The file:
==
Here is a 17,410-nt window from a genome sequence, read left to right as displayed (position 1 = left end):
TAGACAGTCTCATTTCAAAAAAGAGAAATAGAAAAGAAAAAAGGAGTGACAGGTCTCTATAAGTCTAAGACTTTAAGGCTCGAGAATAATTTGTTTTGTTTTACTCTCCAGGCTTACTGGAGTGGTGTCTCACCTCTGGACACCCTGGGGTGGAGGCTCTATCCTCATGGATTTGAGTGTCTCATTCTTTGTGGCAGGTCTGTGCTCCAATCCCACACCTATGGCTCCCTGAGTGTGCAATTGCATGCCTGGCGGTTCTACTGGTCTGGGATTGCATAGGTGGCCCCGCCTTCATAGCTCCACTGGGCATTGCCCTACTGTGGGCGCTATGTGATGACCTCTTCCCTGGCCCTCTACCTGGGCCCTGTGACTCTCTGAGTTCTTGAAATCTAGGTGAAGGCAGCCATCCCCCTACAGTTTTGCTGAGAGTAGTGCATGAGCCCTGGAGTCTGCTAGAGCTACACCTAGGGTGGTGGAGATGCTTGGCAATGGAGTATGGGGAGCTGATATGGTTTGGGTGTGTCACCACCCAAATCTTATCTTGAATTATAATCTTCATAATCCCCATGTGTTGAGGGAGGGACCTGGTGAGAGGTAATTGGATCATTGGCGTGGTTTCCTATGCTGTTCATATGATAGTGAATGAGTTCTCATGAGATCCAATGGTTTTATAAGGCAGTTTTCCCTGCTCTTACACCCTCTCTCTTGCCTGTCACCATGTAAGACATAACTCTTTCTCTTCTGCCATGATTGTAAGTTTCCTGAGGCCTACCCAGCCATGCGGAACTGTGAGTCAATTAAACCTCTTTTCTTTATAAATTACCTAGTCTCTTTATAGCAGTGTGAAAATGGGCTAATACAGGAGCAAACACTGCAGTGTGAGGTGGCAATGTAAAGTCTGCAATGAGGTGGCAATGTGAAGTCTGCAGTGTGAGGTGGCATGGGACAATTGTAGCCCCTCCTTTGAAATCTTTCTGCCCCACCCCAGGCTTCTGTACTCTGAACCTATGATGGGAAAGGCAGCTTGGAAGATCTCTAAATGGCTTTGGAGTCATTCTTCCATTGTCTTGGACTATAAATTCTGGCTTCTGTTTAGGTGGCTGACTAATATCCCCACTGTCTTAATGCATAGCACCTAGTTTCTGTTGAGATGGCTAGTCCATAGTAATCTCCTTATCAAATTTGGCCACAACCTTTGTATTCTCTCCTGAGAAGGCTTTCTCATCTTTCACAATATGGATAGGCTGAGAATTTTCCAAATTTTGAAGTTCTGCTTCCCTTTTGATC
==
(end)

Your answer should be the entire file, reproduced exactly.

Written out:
Here is a 17,410-nt window from a genome sequence, read left to right as displayed (position 1 = left end):
TAGACAGTCTCATTTCAAAAAAGAGAAATAGAAAAGAAAAAAGGAGTGACAGGTCTCTATAAGTCTAAGACTTTAAGGCTCGAGAATAATTTGTTTTGTTTTACTCTCCAGGCTTACTGGAGTGGTGTCTCACCTCTGGACACCCTGGGGTGGAGGCTCTATCCTCATGGATTTGAGTGTCTCATTCTTTGTGGCAGGTCTGTGCTCCAATCCCACACCTATGGCTCCCTGAGTGTGCAATTGCATGCCTGGCGGTTCTACTGGTCTGGGATTGCATAGGTGGCCCCGCCTTCATAGCTCCACTGGGCATTGCCCTACTGTGGGCGCTATGTGATGACCTCTTCCCTGGCCCTCTACCTGGGCCCTGTGACTCTCTGAGTTCTTGAAATCTAGGTGAAGGCAGCCATCCCCCTACAGTTTTGCTGAGAGTAGTGCATGAGCCCTGGAGTCTGCTAGAGCTACACCTAGGGTGGTGGAGATGCTTGGCAATGGAGTATGGGGAGCTGATATGGTTTGGGTGTGTCACCACCCAAATCTTATCTTGAATTATAATCTTCATAATCCCCATGTGTTGAGGGAGGGACCTGGTGAGAGGTAATTGGATCATTGGCGTGGTTTCCTATGCTGTTCATATGATAGTGAATGAGTTCTCATGAGATCCAATGGTTTTATAAGGCAGTTTTCCCTGCTCTTACACCCTCTCTCTTGCCTGTCACCATGTAAGACATAACTCTTTCTCTTCTGCCATGATTGTAAGTTTCCTGAGGCCTACCCAGCCATGCGGAACTGTGAGTCAATTAAACCTCTTTTCTTTATAAATTACCTAGTCTCTTTATAGCAGTGTGAAAATGGGCTAATACAGGAGCAAACACTGCAGTGTGAGGTGGCAATGTAAAGTCTGCAATGAGGTGGCAATGTGAAGTCTGCAGTGTGAGGTGGCATGGGACAATTGTAGCCCCTCCTTTGAAATCTTTCTGCCCCACCCCAGGCTTCTGTACTCTGAACCTATGATGGGAAAGGCAGCTTGGAAGATCTCTAAATGGCTTTGGAGTCATTCTTCCATTGTCTTGGACTATAAATTCTGGCTTCTGTTTAGGTGGCTGACTAATATCCCCACTGTCTTAATGCATAGCACCTAGTTTCTGTTGAGATGGCTAGTCCATAGTAATCTCCTTATCAAATTTGGCCACAACCTTTGTATTCTCTCCTGAGAAGGCTTTCTCATCTTTCACAATATGGATAGGCTGAGAATTTTCCAAATTTTGAAGTTCTGCTTCCCTTTTGATC